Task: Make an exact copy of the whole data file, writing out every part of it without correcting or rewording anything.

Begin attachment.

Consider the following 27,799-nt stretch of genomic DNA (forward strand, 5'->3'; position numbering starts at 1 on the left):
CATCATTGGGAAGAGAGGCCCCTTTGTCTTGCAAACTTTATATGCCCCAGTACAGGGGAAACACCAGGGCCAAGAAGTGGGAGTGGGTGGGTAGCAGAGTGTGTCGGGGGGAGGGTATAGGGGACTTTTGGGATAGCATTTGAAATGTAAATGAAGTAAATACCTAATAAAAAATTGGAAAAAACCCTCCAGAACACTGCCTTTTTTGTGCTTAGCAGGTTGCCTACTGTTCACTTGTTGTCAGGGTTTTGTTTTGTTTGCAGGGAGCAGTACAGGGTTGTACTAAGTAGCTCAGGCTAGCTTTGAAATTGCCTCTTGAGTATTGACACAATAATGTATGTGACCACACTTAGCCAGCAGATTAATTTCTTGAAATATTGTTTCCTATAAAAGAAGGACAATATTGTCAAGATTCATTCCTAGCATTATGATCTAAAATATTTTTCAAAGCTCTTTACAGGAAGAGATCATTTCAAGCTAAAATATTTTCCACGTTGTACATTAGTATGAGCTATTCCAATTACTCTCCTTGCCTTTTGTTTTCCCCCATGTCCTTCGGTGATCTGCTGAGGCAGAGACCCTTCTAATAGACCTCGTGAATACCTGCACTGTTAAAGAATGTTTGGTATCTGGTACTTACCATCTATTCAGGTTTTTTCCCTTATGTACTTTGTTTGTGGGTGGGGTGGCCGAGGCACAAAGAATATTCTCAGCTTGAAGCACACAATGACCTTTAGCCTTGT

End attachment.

Consider the following 27,799-nt stretch of genomic DNA (forward strand, 5'->3'; position numbering starts at 1 on the left):
CATCATTGGGAAGAGAGGCCCCTTTGTCTTGCAAACTTTATATGCCCCAGTACAGGGGAAACACCAGGGCCAAGAAGTGGGAGTGGGTGGGTAGCAGAGTGTGTCGGGGGGAGGGTATAGGGGACTTTTGGGATAGCATTTGAAATGTAAATGAAGTAAATACCTAATAAAAAATTGGAAAAAACCCTCCAGAACACTGCCTTTTTTGTGCTTAGCAGGTTGCCTACTGTTCACTTGTTGTCAGGGTTTTGTTTTGTTTGCAGGGAGCAGTACAGGGTTGTACTAAGTAGCTCAGGCTAGCTTTGAAATTGCCTCTTGAGTATTGACACAATAATGTATGTGACCACACTTAGCCAGCAGATTAATTTCTTGAAATATTGTTTCCTATAAAAGAAGGACAATATTGTCAAGATTCATTCCTAGCATTATGATCTAAAATATTTTTCAAAGCTCTTTACAGGAAGAGATCATTTCAAGCTAAAATATTTTCCACGTTGTACATTAGTATGAGCTATTCCAATTACTCTCCTTGCCTTTTGTTTTCCCCCATGTCCTTCGGTGATCTGCTGAGGCAGAGACCCTTCTAATAGACCTCGTGAATACCTGCACTGTTAAAGAATGTTTGGTATCTGGTACTTACCATCTATTCAGGTTTTTTCCCTTATGTACTTTGTTTGTGGGTGGGGTGGCCGAGGCACAAAGAATATTCTCAGCTTGAAGCACACAATGACCTTTAGCCTTGT